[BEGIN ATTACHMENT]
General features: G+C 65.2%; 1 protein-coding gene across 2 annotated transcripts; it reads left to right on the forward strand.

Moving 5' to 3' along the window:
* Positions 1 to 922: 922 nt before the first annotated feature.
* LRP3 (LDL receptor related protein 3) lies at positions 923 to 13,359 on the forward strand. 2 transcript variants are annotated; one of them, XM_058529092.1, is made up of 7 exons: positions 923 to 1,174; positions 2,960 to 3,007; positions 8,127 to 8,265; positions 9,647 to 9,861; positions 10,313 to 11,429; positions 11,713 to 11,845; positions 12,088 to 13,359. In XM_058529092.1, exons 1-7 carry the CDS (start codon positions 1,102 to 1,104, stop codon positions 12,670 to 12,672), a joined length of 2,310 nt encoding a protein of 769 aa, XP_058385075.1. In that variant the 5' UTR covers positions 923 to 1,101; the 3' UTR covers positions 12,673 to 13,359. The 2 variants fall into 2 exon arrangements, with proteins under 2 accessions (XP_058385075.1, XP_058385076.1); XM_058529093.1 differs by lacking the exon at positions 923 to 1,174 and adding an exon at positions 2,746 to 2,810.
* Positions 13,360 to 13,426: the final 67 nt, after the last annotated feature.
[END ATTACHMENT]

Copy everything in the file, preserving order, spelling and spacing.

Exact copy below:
General features: G+C 65.2%; 1 protein-coding gene across 2 annotated transcripts; it reads left to right on the forward strand.

Moving 5' to 3' along the window:
* Positions 1 to 922: 922 nt before the first annotated feature.
* LRP3 (LDL receptor related protein 3) lies at positions 923 to 13,359 on the forward strand. 2 transcript variants are annotated; one of them, XM_058529092.1, is made up of 7 exons: positions 923 to 1,174; positions 2,960 to 3,007; positions 8,127 to 8,265; positions 9,647 to 9,861; positions 10,313 to 11,429; positions 11,713 to 11,845; positions 12,088 to 13,359. In XM_058529092.1, exons 1-7 carry the CDS (start codon positions 1,102 to 1,104, stop codon positions 12,670 to 12,672), a joined length of 2,310 nt encoding a protein of 769 aa, XP_058385075.1. In that variant the 5' UTR covers positions 923 to 1,101; the 3' UTR covers positions 12,673 to 13,359. The 2 variants fall into 2 exon arrangements, with proteins under 2 accessions (XP_058385075.1, XP_058385076.1); XM_058529093.1 differs by lacking the exon at positions 923 to 1,174 and adding an exon at positions 2,746 to 2,810.
* Positions 13,360 to 13,426: the final 67 nt, after the last annotated feature.